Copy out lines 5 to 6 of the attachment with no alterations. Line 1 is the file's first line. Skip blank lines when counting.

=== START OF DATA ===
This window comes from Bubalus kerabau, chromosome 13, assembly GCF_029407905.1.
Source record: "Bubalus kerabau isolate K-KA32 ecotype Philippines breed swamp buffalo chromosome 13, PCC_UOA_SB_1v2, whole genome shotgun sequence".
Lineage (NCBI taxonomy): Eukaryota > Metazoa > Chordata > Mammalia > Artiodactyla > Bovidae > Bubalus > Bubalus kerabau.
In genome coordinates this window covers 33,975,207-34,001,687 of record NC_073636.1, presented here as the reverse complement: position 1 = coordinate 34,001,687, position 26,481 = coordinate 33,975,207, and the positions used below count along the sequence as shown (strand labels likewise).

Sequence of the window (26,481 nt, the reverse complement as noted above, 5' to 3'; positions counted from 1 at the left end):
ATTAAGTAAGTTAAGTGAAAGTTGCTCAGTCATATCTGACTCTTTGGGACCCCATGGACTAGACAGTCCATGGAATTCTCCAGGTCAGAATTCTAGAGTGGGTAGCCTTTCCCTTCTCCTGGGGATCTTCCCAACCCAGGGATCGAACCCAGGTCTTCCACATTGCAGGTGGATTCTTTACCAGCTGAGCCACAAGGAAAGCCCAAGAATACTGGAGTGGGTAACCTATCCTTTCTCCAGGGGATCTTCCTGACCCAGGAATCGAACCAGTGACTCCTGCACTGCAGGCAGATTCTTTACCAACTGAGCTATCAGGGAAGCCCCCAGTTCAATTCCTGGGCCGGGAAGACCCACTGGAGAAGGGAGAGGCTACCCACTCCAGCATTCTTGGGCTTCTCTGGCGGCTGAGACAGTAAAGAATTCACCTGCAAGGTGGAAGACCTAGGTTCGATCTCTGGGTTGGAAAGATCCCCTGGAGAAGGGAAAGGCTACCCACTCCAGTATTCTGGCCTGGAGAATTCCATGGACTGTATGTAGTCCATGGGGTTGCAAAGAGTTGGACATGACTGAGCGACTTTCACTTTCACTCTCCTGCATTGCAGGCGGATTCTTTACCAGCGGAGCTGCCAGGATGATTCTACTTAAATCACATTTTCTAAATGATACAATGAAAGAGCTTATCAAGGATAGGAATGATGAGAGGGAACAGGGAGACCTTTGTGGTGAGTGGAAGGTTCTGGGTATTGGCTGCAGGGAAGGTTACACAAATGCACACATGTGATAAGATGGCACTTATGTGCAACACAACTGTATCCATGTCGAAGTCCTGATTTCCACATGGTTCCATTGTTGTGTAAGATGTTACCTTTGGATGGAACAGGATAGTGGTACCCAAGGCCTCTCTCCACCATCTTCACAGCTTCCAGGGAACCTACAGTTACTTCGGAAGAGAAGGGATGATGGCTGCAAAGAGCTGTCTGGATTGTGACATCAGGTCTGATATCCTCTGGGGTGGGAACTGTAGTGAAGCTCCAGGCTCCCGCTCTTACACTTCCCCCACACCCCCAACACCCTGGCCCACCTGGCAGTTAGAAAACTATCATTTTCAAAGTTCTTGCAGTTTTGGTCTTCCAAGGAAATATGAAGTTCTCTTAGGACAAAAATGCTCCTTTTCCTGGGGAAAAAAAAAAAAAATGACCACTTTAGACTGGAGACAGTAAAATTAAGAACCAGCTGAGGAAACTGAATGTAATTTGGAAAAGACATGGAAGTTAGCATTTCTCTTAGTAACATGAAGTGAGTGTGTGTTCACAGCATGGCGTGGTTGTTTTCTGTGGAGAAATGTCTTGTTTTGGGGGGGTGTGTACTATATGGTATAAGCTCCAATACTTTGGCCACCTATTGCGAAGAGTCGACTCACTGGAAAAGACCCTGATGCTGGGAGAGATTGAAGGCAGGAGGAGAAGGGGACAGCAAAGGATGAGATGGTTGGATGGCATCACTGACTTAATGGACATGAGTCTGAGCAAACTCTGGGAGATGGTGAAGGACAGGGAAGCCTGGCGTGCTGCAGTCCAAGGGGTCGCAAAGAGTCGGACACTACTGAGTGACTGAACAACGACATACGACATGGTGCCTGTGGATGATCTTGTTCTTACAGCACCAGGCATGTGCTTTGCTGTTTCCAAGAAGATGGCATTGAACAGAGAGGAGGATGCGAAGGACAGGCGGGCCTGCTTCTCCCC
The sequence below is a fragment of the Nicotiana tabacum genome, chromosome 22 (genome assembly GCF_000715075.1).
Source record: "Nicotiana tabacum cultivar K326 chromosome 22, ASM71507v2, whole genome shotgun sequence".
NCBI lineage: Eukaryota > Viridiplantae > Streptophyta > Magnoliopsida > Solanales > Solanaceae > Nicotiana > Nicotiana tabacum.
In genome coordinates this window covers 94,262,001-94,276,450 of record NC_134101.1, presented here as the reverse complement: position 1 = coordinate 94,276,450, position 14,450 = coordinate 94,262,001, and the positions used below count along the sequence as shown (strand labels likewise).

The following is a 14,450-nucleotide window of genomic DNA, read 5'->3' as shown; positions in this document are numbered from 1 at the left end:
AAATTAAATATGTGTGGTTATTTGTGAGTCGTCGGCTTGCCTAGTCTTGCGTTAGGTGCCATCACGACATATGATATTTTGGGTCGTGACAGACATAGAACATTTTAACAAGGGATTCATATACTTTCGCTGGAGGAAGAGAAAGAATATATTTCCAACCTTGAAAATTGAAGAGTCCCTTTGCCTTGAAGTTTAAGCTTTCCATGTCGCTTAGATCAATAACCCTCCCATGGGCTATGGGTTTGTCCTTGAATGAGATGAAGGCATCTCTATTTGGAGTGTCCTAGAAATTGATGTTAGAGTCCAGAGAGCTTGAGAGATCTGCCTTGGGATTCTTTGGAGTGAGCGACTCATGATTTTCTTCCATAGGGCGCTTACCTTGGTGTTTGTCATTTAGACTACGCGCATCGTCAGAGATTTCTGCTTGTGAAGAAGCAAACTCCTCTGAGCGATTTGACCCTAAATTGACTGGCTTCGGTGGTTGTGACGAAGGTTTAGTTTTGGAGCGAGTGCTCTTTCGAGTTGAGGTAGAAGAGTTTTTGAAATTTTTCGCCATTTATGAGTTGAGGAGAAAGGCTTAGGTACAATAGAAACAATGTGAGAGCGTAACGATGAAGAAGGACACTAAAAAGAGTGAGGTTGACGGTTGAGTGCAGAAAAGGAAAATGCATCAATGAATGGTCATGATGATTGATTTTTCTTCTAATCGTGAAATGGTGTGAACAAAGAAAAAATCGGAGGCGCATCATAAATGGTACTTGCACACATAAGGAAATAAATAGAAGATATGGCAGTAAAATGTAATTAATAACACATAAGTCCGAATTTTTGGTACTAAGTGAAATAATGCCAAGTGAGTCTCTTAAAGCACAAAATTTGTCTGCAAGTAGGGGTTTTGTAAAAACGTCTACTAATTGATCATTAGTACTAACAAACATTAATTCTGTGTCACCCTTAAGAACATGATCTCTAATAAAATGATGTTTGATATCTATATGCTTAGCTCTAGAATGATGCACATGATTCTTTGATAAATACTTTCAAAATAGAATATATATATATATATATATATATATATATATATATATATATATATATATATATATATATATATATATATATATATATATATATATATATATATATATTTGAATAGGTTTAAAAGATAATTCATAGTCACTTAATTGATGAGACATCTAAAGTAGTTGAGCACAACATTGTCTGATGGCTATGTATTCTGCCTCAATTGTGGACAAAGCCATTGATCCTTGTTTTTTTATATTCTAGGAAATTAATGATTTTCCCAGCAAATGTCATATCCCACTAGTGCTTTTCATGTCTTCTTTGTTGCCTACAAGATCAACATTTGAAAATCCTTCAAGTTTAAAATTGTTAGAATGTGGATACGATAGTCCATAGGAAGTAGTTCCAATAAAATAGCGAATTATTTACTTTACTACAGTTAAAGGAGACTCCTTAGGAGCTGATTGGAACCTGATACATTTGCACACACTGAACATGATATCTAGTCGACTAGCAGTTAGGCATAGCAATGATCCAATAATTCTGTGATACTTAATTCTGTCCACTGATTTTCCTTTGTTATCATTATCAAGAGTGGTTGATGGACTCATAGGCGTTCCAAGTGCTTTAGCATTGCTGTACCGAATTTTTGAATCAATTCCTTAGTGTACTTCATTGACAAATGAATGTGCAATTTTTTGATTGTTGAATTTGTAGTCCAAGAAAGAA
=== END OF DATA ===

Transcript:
Sequence of the window (26,481 nt, the reverse complement as noted above, 5' to 3'; positions counted from 1 at the left end):
ATTAAGTAAGTTAAGTGAAAGTTGCTCAGTCATATCTGACTCTTTGGGACCCCATGGACTAGACAGTCCATGGAATTCTCCAGGTCAGAATTCTAGAGTGGGTAGCCTTTCCCTTCTCCTGGGGATCTTCCCAACCCAGGGATCGAACCCAGGTCTTCCACATTGCAGGTGGATTCTTTACCAGCTGAGCCACAAGGAAAGCCCAAGAATACTGGAGTGGGTAACCTATCCTTTCTCCAGGGGATCTTCCTGACCCAGGAATCGAACCAGTGACTCCTGCACTGCAGGCAGATTCTTTACCAACTGAGCTATCAGGGAAGCCCCCAGTTCAATTCCTGGGCCGGGAAGACCCACTGGAGAAGGGAGAGGCTACCCACTCCAGCATTCTTGGGCTTCTCTGGCGGCTGAGACAGTAAAGAATTCACCTGCAAGGTGGAAGACCTAGGTTCGATCTCTGGGTTGGAAAGATCCCCTGGAGAAGGGAAAGGCTACCCACTCCAGTATTCTGGCCTGGAGAATTCCATGGACTGTATGTAGTCCATGGGGTTGCAAAGAGTTGGACATGACTGAGCGACTTTCACTTTCACTCTCCTGCATTGCAGGCGGATTCTTTACCAGCGGAGCTGCCAGGATGATTCTACTTAAATCACATTTTCTAAATGATACAATGAAAGAGCTTATCAAGGATAGGAATGATGAGAGGGAACAGGGAGACCTTTGTGGTGAGTGGAAGGTTCTGGGTATTGGCTGCAGGGAAGGTTACACAAATGCACACATGTGATAAGATGGCACTTATGTGCAACACAACTGTATCCATGTCGAAGTCCTGATTTCCACATGGTTCCATTGTTGTGTAAGATGTTACCTTTGGATGGAACAGGATAGTGGTACCCAAGGCCTCTCTCCACCATCTTCACAGCTTCCAGGGAACCTACAGTTACTTCGGAAGAGAAGGGATGATGGCTGCAAAGAGCTGTCTGGATTGTGACATCAGGTCTGATATCCTCTGGGGTGGGAACTGTAGTGAAGCTCCAGGCTCCCGCTCTTACACTTCCCCCACACCCCCAACACCCTGGCCCACCTGGCAGTTAGAAAACTATCATTTTCAAAGTTCTTGCAGTTTTGGTCTTCCAAGGAAATATGAAGTTCTCTTAGGACAAAAATGCTCCTTTTCCTGGGGAAAAAAAAAAAAAATGACCACTTTAGACTGGAGACAGTAAAATTAAGAACCAGCTGAGGAAACTGAATGTAATTTGGAAAAGACATGGAAGTTAGCATTTCTCTTAGTAACATGAAGTGAGTGTGTGTTCACAGCATGGCGTGGTTGTTTTCTGTGGAGAAATGTCTTGTTTTGGGGGGGTGTGTACTATATGGTATAAGCTCCAATACTTTGGCCACCTATTGCGAAGAGTCGACTCACTGGAAAAGACCCTGATGCTGGGAGAGATTGAAGGCAGGAGGAGAAGGGGACAGCAAAGGATGAGATGGTTGGATGGCATCACTGACTTAATGGACATGAGTCTGAGCAAACTCTGGGAGATGGTGAAGGACAGGGAAGCCTGGCGTGCTGCAGTCCAAGGGGTCGCAAAGAGTCGGACACTACTGAGTGACTGAACAACGACATACGACATGGTGCCTGTGGATGATCTTGTTCTTACAGCACCAGGCATGTGCTTTGCTGTTTCCAAGAAGATGGCATTGAACAGAGAGGAGGATGCGAAGGACAGGCGGGCCTGCTTCTCCCC